We’re often asked to create videos that are representative of a diverse population, including people with disabilities. Whether we’re shooting live action with casting or making an animation, this can be accommodated. How we do it is a discussion to have with the stakeholders.
Many clients are concerned that if they present us with a list of disabilities, the attempt to show diversity will be too blatant. But that’s kind of the point. If the person using a cane stands out to the viewer, and they recognize that person as seeing-impaired, then the viewer is recognizing the inclusion of a seeing-impaired person in the video. There are many people with invisible or hidden disabilities, which can be difficult to represent unless you’re speaking specifically about that person. However, if your goal is simply to show diversity, it’s useful to employ symbols that everyone can identify.
When it comes to including people with disabilities in your video, consider your audience. Are you speaking to your internal workforce? Do you want to include examples that reflect your employees? Are you targeting customers with particular needs? Every viewer finds it easier to relate to a video in which they see themselves. Our clients often want to make it clear that their services and products are available to EVERYBODY, so they want to be as inclusive as possible. Think about how you’d like that inclusion to look on video. We’ve created videos specifically geared toward people with disabilities and their families, including a promotional piece for Red Roof Retreat.
Diversity can be easier to show with animation. This is true of any video looking to show a diverse population. With animation, you can create any character you like and be as specific as you want to be. When we worked with client Ophea on videos for their Healthy School Certification program, they asked us to show a varied student population. Our animator included various children in wheelchairs and riding accessible bikes, as well as students playing inclusive games.
Making Video Accessible
When it comes to making video accessible to everyone, think about the standards your project needs to meet (see AODA below). These can include closed and open captions, transcripts, various forms of description, and ASL . We’ve made several videos that feature ASL and LSQ, including this explainer for Commission for Complaints for Telecom-Television Services.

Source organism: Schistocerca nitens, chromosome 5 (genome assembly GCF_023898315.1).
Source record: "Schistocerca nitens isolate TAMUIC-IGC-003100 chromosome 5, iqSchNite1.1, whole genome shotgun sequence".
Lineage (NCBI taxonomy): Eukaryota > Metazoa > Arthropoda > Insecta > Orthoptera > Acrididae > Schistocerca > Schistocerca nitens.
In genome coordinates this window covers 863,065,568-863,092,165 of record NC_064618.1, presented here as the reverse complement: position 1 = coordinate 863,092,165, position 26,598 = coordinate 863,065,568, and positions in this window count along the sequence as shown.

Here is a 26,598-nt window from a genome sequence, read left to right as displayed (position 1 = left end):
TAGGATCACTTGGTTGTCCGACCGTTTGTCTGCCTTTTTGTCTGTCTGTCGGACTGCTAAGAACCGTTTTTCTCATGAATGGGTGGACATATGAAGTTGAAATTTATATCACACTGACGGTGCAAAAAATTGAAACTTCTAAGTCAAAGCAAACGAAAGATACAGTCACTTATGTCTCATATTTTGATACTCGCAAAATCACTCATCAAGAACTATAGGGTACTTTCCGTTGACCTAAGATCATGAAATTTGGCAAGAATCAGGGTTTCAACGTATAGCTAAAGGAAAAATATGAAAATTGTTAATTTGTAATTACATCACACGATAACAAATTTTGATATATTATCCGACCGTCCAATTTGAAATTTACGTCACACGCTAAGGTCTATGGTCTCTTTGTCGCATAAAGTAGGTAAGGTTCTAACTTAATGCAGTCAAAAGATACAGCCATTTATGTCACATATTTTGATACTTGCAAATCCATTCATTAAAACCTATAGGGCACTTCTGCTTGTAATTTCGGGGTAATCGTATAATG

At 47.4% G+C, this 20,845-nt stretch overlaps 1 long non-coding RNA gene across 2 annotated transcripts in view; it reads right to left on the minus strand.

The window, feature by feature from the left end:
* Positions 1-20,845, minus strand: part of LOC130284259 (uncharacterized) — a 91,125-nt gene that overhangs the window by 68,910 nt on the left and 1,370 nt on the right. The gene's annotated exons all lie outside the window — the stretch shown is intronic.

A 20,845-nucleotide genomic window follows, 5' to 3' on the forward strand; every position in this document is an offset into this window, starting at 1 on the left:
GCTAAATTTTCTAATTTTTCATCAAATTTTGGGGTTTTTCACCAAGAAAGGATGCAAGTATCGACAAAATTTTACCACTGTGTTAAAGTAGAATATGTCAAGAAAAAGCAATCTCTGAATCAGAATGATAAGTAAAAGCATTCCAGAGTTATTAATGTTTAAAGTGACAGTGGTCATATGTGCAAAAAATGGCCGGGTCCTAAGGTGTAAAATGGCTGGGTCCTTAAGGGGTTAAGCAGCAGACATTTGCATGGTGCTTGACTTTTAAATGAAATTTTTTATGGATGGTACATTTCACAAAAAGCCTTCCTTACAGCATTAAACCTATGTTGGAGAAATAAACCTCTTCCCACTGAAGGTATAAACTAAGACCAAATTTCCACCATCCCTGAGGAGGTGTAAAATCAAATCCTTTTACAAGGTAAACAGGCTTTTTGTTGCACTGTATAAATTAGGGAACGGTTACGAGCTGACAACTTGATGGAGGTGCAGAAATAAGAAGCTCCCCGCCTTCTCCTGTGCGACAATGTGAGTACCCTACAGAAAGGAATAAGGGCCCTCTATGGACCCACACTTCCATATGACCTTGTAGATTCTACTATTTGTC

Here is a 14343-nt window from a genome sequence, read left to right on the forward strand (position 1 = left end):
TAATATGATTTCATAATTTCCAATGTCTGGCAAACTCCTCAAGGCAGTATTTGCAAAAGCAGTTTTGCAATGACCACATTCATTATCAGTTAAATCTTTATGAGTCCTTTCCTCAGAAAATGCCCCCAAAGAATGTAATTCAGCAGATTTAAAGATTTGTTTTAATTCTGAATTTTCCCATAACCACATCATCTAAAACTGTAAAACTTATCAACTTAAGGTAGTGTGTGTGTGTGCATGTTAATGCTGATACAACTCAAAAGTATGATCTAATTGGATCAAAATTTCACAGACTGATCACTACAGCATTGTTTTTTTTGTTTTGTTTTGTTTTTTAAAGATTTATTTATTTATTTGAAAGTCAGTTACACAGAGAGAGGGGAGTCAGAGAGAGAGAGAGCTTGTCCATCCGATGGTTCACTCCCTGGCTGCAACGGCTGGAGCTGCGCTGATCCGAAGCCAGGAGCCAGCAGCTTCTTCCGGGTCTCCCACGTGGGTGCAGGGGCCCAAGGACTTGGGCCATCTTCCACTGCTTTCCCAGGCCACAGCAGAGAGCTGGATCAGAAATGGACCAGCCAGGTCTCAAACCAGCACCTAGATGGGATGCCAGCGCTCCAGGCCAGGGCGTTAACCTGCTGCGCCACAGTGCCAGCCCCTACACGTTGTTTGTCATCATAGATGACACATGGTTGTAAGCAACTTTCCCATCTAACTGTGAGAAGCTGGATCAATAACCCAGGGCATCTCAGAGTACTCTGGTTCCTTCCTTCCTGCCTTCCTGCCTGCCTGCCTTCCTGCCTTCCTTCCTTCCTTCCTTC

The Accessibility for Ontarians with Disabilities Act (AODA) has a mission to identify, remove, and prevent barriers for people with disabilities. This act sets standards when it comes to accessibility in all areas of daily life. We’re often asked by clients to make our videos AODA compliant. This covers formats such as closed captioning and video description for hard-of-hearing and blind or low-vision users.
Canadians with Disabilities
It’s not only lawful to make video accessible to all Canadians, but it’s also representative. Here are a few stats on Canadians with disabilities:
- an estimated 3.8 million people over 15 have a disability
- more than 80% of persons with disabilities reported using at least one aid or assistive device
- over a quarter of persons with disabilities who were employed indicated that their employer was not aware of their work limitation
- among the working-age population with disabilities, 24% required modified or reduced work hours
Inclusion is Easy!
If you’re interested in making an inclusive video, Key West Video has the experience to make that happen. We want you to be able to address every member of your audience. Call us today for a free quote.